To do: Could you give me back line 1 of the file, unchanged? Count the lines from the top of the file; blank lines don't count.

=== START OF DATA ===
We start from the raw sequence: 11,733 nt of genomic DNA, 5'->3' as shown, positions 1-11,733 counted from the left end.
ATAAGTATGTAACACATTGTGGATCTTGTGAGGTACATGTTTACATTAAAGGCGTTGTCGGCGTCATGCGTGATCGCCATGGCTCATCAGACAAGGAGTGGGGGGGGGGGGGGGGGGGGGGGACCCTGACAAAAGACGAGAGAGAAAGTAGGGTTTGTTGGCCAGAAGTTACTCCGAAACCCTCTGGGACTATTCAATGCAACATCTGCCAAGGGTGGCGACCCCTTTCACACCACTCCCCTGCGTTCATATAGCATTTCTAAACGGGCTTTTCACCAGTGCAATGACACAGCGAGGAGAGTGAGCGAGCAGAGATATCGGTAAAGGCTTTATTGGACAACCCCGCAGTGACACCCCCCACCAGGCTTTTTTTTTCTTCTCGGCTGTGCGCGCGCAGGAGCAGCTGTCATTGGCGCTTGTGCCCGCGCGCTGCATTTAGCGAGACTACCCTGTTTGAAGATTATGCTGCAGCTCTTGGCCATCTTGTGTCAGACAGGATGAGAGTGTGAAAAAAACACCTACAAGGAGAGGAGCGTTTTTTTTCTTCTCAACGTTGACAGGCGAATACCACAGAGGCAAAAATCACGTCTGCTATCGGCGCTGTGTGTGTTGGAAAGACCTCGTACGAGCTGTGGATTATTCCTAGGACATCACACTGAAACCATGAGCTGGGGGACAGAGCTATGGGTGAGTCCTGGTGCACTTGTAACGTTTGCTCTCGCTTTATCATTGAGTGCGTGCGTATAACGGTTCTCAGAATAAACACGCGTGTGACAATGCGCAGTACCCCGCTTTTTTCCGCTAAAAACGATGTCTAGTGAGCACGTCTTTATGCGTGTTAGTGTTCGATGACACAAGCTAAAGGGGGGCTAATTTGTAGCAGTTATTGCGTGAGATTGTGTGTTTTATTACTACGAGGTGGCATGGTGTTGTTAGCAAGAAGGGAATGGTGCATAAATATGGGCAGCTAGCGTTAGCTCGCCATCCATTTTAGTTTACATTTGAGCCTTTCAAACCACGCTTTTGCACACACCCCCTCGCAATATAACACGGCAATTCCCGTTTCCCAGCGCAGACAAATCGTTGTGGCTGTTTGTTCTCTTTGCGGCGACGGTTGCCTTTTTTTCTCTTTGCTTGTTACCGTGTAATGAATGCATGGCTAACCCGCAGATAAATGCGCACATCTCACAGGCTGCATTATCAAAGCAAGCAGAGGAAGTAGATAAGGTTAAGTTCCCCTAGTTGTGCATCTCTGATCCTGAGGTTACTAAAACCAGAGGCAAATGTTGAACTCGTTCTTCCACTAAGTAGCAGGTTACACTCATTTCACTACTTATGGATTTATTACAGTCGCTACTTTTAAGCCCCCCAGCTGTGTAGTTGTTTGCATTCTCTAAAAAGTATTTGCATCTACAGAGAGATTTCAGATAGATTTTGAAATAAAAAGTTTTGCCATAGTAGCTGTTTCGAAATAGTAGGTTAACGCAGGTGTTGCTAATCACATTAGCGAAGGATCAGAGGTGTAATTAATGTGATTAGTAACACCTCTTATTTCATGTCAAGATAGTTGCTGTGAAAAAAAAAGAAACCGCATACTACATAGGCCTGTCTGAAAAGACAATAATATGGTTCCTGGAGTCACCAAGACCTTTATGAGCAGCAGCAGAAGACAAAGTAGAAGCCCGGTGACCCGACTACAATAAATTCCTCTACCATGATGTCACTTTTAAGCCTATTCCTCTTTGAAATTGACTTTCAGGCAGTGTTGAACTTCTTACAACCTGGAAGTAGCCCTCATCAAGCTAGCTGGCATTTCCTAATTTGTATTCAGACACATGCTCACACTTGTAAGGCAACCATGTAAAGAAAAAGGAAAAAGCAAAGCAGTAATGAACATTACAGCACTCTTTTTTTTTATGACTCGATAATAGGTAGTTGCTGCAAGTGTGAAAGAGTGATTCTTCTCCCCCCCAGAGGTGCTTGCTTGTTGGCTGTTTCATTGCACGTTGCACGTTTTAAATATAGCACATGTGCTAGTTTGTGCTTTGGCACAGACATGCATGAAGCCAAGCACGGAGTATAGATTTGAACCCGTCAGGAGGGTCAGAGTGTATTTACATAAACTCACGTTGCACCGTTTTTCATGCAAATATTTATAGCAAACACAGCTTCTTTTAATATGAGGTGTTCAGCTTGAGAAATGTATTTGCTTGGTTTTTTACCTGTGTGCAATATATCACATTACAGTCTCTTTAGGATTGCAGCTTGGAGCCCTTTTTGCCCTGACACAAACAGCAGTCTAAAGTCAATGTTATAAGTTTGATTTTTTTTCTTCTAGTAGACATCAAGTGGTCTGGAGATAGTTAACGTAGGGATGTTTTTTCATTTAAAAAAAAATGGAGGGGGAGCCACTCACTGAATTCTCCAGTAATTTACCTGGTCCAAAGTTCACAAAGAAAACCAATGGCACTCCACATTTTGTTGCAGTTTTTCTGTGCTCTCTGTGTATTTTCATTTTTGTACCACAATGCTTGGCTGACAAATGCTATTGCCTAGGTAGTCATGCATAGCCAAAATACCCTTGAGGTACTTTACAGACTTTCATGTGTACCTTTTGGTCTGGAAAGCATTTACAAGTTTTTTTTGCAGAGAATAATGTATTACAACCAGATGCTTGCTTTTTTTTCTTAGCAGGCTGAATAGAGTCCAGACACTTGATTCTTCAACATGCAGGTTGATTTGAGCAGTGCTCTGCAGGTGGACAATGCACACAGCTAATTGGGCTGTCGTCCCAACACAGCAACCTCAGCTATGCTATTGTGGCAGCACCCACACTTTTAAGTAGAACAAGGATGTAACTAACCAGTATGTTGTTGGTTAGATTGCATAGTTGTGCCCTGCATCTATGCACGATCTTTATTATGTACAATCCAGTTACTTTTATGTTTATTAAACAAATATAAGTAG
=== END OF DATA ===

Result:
We start from the raw sequence: 11,733 nt of genomic DNA, 5'->3' as shown, positions 1-11,733 counted from the left end.